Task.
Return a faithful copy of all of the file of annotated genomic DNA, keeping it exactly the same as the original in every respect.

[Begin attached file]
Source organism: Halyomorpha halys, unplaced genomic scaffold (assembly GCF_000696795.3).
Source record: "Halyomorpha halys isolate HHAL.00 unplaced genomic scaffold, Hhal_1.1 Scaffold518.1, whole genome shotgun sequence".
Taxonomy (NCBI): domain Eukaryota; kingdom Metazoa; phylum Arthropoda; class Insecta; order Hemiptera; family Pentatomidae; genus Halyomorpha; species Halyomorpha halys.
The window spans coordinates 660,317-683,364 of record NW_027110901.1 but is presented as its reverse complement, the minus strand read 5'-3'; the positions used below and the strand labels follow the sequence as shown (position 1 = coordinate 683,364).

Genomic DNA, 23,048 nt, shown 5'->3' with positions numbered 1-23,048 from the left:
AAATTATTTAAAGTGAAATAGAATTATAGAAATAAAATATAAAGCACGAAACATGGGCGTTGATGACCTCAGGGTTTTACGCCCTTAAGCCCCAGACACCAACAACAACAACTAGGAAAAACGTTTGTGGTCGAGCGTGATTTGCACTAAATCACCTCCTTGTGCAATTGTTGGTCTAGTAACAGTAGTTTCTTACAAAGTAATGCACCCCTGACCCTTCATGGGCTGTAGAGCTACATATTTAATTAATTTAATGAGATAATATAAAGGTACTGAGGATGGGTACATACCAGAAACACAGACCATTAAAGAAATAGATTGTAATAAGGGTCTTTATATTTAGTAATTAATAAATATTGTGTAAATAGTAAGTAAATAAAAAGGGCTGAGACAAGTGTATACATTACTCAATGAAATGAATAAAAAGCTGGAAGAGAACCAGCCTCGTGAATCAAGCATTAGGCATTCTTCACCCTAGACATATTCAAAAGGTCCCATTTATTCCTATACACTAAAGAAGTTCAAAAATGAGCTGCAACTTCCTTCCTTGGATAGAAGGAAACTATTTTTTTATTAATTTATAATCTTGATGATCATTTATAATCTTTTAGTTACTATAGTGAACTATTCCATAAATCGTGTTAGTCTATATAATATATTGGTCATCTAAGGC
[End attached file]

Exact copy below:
Source organism: Halyomorpha halys, unplaced genomic scaffold (assembly GCF_000696795.3).
Source record: "Halyomorpha halys isolate HHAL.00 unplaced genomic scaffold, Hhal_1.1 Scaffold518.1, whole genome shotgun sequence".
Taxonomy (NCBI): domain Eukaryota; kingdom Metazoa; phylum Arthropoda; class Insecta; order Hemiptera; family Pentatomidae; genus Halyomorpha; species Halyomorpha halys.
The window spans coordinates 660,317-683,364 of record NW_027110901.1 but is presented as its reverse complement, the minus strand read 5'-3'; the positions used below and the strand labels follow the sequence as shown (position 1 = coordinate 683,364).

Genomic DNA, 23,048 nt, shown 5'->3' with positions numbered 1-23,048 from the left:
AAATTATTTAAAGTGAAATAGAATTATAGAAATAAAATATAAAGCACGAAACATGGGCGTTGATGACCTCAGGGTTTTACGCCCTTAAGCCCCAGACACCAACAACAACAACTAGGAAAAACGTTTGTGGTCGAGCGTGATTTGCACTAAATCACCTCCTTGTGCAATTGTTGGTCTAGTAACAGTAGTTTCTTACAAAGTAATGCACCCCTGACCCTTCATGGGCTGTAGAGCTACATATTTAATTAATTTAATGAGATAATATAAAGGTACTGAGGATGGGTACATACCAGAAACACAGACCATTAAAGAAATAGATTGTAATAAGGGTCTTTATATTTAGTAATTAATAAATATTGTGTAAATAGTAAGTAAATAAAAAGGGCTGAGACAAGTGTATACATTACTCAATGAAATGAATAAAAAGCTGGAAGAGAACCAGCCTCGTGAATCAAGCATTAGGCATTCTTCACCCTAGACATATTCAAAAGGTCCCATTTATTCCTATACACTAAAGAAGTTCAAAAATGAGCTGCAACTTCCTTCCTTGGATAGAAGGAAACTATTTTTTTATTAATTTATAATCTTGATGATCATTTATAATCTTTTAGTTACTATAGTGAACTATTCCATAAATCGTGTTAGTCTATATAATATATTGGTCATCTAAGGC